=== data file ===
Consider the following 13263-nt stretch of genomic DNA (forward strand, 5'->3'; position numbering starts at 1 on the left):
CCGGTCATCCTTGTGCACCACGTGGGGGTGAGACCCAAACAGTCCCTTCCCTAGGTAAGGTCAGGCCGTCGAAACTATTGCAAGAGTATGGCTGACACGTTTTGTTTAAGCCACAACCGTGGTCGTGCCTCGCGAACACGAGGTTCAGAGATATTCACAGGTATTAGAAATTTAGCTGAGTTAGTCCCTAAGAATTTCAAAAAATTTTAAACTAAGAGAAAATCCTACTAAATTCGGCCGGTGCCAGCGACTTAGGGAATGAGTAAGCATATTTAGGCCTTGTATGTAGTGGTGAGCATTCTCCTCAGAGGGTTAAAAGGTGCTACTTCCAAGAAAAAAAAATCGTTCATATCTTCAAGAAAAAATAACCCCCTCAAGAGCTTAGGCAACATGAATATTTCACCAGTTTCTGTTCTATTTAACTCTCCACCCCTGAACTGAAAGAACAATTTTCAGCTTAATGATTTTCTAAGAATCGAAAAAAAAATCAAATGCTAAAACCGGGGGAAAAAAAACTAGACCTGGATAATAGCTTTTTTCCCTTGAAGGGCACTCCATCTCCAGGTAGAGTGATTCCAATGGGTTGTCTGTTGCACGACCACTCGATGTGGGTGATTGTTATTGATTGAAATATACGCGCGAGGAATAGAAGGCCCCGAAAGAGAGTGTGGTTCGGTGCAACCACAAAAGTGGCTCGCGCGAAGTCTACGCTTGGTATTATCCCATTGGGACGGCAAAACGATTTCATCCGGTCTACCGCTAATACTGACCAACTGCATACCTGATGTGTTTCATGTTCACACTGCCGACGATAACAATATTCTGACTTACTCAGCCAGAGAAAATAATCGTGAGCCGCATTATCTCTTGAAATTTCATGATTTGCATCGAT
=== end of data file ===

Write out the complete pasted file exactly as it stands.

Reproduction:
Consider the following 13263-nt stretch of genomic DNA (forward strand, 5'->3'; position numbering starts at 1 on the left):
CCGGTCATCCTTGTGCACCACGTGGGGGTGAGACCCAAACAGTCCCTTCCCTAGGTAAGGTCAGGCCGTCGAAACTATTGCAAGAGTATGGCTGACACGTTTTGTTTAAGCCACAACCGTGGTCGTGCCTCGCGAACACGAGGTTCAGAGATATTCACAGGTATTAGAAATTTAGCTGAGTTAGTCCCTAAGAATTTCAAAAAATTTTAAACTAAGAGAAAATCCTACTAAATTCGGCCGGTGCCAGCGACTTAGGGAATGAGTAAGCATATTTAGGCCTTGTATGTAGTGGTGAGCATTCTCCTCAGAGGGTTAAAAGGTGCTACTTCCAAGAAAAAAAAATCGTTCATATCTTCAAGAAAAAATAACCCCCTCAAGAGCTTAGGCAACATGAATATTTCACCAGTTTCTGTTCTATTTAACTCTCCACCCCTGAACTGAAAGAACAATTTTCAGCTTAATGATTTTCTAAGAATCGAAAAAAAAATCAAATGCTAAAACCGGGGGAAAAAAAACTAGACCTGGATAATAGCTTTTTTCCCTTGAAGGGCACTCCATCTCCAGGTAGAGTGATTCCAATGGGTTGTCTGTTGCACGACCACTCGATGTGGGTGATTGTTATTGATTGAAATATACGCGCGAGGAATAGAAGGCCCCGAAAGAGAGTGTGGTTCGGTGCAACCACAAAAGTGGCTCGCGCGAAGTCTACGCTTGGTATTATCCCATTGGGACGGCAAAACGATTTCATCCGGTCTACCGCTAATACTGACCAACTGCATACCTGATGTGTTTCATGTTCACACTGCCGACGATAACAATATTCTGACTTACTCAGCCAGAGAAAATAATCGTGAGCCGCATTATCTCTTGAAATTTCATGATTTGCATCGAT